Working for the government is not like working for a private sector company. There are some who would like to see that change, and perhaps over time some of the conditions that currently separate the two fields may be adjusted. For now, however, the distinctions exist.
Those with solid experience in employment law would likely agree that the one factor that divides government work from most other jobs is that employees enjoy particular rights of due process. These have their roots in the U.S. Constitution and Congress decided to apply them as a way to reduce political influences and promote more efficient conduct of government business.
Another factor that deserves to be acknowledged as a differentiator is that, in addition to the due process offered under civil service laws, many federal employees are also represented by unions. This means that if and when employment disputes arise, workers have a choice of whether to pursue action through a union grievance or through the civil service appeals process.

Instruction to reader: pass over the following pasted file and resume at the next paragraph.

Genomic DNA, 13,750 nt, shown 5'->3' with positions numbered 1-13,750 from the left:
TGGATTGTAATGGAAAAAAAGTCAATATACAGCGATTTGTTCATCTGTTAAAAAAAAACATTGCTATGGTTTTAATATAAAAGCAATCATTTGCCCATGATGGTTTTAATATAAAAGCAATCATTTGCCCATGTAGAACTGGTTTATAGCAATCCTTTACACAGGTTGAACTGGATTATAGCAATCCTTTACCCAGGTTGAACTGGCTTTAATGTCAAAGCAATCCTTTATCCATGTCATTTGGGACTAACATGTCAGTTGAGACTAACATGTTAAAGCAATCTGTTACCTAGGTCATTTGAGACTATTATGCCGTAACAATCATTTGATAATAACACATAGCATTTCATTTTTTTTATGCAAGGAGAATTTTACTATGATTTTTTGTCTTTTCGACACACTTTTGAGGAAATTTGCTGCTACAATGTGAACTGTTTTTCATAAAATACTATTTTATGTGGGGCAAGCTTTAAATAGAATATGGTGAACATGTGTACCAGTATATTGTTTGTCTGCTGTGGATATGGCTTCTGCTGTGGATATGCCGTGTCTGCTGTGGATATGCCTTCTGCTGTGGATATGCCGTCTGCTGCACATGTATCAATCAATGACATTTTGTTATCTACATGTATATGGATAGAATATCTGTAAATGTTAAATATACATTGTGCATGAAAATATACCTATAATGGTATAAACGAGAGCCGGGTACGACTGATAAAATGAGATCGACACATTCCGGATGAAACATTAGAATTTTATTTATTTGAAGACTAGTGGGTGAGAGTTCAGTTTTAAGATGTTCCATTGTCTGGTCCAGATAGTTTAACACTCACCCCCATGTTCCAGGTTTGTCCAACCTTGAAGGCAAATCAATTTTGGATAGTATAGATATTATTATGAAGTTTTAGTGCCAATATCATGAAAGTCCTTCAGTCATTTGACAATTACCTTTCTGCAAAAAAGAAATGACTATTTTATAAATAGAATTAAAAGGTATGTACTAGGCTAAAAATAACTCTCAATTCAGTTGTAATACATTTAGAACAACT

Which should be used depends on the specifics of your case and consulting with an attorney you have confidence in is the best way to make the determination.
There are a couple of things that tend to recommend the civil service route as the preferred option. For one thing, it calls for a precise set of procedural steps. Clear notifications of intent are required. To instigate an action, the employing agency has to provide evidence and share it. Levels of appeal also tend to be greater.
And, of course, while state and federal laws may be similar, they can differ. That being the case, to be sure your due process rights are fully exercised, it's a good idea to have the benefit of skilled counsel.